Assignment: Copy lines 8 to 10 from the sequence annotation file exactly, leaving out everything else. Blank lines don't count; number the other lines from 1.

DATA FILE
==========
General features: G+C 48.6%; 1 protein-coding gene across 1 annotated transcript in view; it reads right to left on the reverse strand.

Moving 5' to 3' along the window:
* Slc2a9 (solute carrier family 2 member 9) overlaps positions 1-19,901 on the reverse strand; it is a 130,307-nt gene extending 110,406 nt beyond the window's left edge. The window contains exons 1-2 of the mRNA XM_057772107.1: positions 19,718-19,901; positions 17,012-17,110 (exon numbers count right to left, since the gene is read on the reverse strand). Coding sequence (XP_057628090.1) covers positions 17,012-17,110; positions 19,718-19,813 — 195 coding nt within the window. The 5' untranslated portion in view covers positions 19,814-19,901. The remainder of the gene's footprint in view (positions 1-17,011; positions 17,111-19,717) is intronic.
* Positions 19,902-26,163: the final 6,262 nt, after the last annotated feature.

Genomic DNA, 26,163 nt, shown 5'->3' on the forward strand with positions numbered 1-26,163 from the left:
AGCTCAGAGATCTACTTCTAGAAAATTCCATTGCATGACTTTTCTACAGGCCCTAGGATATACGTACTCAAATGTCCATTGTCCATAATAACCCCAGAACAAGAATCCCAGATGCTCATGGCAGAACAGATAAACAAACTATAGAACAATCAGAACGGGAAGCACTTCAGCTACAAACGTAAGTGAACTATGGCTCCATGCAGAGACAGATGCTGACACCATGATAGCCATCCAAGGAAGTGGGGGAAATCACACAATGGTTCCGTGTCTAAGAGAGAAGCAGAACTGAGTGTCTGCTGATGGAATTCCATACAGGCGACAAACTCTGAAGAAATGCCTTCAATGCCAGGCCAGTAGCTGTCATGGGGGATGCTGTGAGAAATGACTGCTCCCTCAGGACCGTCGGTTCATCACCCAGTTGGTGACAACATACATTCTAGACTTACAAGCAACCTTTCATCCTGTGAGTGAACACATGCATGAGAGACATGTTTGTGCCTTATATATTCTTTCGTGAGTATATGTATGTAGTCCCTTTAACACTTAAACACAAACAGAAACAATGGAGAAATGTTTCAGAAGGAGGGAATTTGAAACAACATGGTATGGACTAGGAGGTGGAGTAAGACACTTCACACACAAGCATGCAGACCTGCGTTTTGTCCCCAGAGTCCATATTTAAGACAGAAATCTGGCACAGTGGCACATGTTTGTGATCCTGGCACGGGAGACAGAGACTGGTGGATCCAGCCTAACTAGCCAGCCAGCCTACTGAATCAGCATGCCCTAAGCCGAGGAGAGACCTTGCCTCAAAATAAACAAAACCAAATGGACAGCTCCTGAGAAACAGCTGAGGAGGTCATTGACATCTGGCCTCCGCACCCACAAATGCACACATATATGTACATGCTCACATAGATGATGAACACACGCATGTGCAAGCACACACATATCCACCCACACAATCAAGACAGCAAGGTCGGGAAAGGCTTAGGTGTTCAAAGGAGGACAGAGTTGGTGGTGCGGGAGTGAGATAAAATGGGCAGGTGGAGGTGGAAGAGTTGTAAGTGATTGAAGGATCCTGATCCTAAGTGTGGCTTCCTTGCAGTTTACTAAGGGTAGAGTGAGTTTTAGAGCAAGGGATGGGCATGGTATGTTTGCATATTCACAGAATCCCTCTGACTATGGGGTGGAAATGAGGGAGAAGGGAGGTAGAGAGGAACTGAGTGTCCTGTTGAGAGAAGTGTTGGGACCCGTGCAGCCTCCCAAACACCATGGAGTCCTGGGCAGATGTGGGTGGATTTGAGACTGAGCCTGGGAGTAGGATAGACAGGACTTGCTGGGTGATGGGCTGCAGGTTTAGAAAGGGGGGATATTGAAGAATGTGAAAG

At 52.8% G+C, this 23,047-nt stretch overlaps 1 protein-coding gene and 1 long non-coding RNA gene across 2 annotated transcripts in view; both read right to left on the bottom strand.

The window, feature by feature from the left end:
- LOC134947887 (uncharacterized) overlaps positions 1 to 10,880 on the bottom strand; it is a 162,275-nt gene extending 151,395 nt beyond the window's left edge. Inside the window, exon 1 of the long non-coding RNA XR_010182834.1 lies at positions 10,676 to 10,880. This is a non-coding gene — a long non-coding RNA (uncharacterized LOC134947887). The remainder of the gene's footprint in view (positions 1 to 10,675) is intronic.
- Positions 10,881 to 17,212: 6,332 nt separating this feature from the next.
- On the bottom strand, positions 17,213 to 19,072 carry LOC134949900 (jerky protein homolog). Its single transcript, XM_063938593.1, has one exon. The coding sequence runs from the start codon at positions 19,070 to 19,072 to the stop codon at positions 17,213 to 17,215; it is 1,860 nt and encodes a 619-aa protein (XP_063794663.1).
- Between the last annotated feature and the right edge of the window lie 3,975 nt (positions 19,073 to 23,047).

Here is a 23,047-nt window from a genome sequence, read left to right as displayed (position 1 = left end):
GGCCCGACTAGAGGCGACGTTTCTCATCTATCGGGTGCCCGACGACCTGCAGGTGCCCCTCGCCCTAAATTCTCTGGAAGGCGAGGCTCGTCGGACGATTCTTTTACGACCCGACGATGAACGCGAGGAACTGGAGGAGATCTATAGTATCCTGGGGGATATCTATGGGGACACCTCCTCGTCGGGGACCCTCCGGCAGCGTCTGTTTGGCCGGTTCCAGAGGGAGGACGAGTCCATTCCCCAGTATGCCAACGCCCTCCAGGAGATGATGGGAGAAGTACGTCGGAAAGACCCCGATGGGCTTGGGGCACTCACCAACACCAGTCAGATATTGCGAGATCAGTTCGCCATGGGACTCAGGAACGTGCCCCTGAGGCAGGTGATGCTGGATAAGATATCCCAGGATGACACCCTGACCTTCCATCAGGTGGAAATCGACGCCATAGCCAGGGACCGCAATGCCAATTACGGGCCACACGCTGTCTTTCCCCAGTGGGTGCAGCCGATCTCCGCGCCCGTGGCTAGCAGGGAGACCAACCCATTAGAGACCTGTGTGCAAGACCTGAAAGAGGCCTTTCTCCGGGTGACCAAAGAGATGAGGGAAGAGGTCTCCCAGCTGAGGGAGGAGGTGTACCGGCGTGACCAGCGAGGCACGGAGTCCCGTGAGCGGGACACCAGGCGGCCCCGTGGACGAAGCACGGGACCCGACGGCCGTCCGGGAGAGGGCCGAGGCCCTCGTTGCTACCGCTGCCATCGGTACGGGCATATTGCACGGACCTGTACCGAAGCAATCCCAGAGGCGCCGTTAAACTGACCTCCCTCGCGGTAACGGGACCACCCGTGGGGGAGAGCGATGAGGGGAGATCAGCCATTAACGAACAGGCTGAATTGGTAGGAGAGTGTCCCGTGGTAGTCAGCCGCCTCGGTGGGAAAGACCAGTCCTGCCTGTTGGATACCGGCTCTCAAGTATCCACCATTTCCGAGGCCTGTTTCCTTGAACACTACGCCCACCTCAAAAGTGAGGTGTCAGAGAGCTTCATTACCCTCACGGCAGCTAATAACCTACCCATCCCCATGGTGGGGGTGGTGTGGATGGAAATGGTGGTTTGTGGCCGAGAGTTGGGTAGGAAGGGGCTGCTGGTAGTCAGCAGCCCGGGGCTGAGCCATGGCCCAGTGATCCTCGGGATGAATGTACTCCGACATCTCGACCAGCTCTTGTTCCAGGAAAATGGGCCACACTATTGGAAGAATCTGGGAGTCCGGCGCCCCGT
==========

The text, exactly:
The window, feature by feature from the left end:
- LOC134947887 (uncharacterized) overlaps positions 1 to 10,880 on the bottom strand; it is a 162,275-nt gene extending 151,395 nt beyond the window's left edge. Inside the window, exon 1 of the long non-coding RNA XR_010182834.1 lies at positions 10,676 to 10,880. This is a non-coding gene — a long non-coding RNA (uncharacterized LOC134947887). The remainder of the gene's footprint in view (positions 1 to 10,675) is intronic.
- Positions 10,881 to 17,212: 6,332 nt separating this feature from the next.